It may seem a contradiction in terms, given the very thick veil of secrecy that has long surrounded philanthropic institutions—and the lack of incentive to lift that veil—but let’s explore it anyway. As some have argued vociferously, philanthropy has become a cadre of elites whose decisions are rarely, if ever, made with the involvement of real people in real communities—other than using consultants to interview people for input as part of expert-driven and written reports that recommend what funders should do...
An anecdote illustrates how entrenched this view is. At a meeting of several foundation officials a few years ago, the issue of “accountability” emerged (one of many buzzwords—along with “evaluation,” “logic models,” “theory of change” and “strategic planning”—that are the focus of much pontificating but are rarely demonstrated through actual practice and results).
Much back-slapping ensued, with participants their commitment to transparency, demonstrated through their willingness to produce annual reports and host web sites. But I had a question. Is that really transparency when the information that grantseekers and the public really want is how the funder makes decisions. What criteria do they use? Whose opinion matters most?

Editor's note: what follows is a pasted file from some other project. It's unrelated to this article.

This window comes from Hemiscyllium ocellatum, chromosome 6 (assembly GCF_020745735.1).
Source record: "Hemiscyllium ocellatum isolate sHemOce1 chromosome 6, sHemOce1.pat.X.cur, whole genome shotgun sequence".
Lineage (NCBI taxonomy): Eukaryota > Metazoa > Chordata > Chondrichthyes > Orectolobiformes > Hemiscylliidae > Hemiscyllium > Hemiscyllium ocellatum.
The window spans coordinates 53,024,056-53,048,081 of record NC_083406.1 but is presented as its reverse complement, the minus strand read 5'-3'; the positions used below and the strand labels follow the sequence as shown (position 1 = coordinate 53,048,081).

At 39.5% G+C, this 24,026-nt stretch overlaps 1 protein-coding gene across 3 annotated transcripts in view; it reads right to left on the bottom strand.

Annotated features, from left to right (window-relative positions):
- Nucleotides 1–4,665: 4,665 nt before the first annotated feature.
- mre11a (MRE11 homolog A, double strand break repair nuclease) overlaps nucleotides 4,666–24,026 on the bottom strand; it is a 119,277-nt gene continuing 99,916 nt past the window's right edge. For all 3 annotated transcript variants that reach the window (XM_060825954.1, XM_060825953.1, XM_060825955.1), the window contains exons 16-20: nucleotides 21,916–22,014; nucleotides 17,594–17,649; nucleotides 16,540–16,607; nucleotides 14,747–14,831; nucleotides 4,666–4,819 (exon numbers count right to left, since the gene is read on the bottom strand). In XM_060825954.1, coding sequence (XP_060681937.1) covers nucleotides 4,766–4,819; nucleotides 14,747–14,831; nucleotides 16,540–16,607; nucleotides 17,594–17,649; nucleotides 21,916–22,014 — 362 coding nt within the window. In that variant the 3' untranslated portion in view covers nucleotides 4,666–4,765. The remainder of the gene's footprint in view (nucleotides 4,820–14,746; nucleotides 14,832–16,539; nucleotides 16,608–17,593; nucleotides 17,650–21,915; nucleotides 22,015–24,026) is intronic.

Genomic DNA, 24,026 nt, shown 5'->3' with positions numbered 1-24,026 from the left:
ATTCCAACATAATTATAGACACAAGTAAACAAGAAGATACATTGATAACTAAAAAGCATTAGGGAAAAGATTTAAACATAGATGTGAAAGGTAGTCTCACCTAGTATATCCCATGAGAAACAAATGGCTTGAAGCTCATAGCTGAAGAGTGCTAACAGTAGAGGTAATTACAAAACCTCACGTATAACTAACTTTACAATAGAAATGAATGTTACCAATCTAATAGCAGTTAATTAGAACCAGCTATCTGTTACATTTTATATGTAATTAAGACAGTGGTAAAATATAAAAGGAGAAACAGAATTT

I was met with stony silence. Then an uproar ensued.
“We don’t have to tell people that,” one foundation president said. “We’re private!” Another averred that “we don’t have to be accountable; we do good work.” Still another said that “opening this up to the public would prohibit us from being efficient.”
Is it true that foundations have no responsibility to be more transparent than they are to the public? What’s the incentive to do so? What responsibility do they have, actually, to the public?
Determined to find answers to these questions, the Case Foundation has launched a new pilot grantmaking program that tests whether it’s possible for a private foundation to involve real citizens in all phases of this program—from developing guidelines to it to vetting applications to making grant decisions. Read the recent New York Times story about it and stay tuned for ongoing progress reports.
In the meantime, let us know if you’ve heard about other funders who have tried to involve “real people” on their boards, in their grantmaking decision-making or in activities that go beyond attending meetings or responding to interviews. We’re interested.
Monday, June 18, 2007
Posted by cingib at 7:21 PM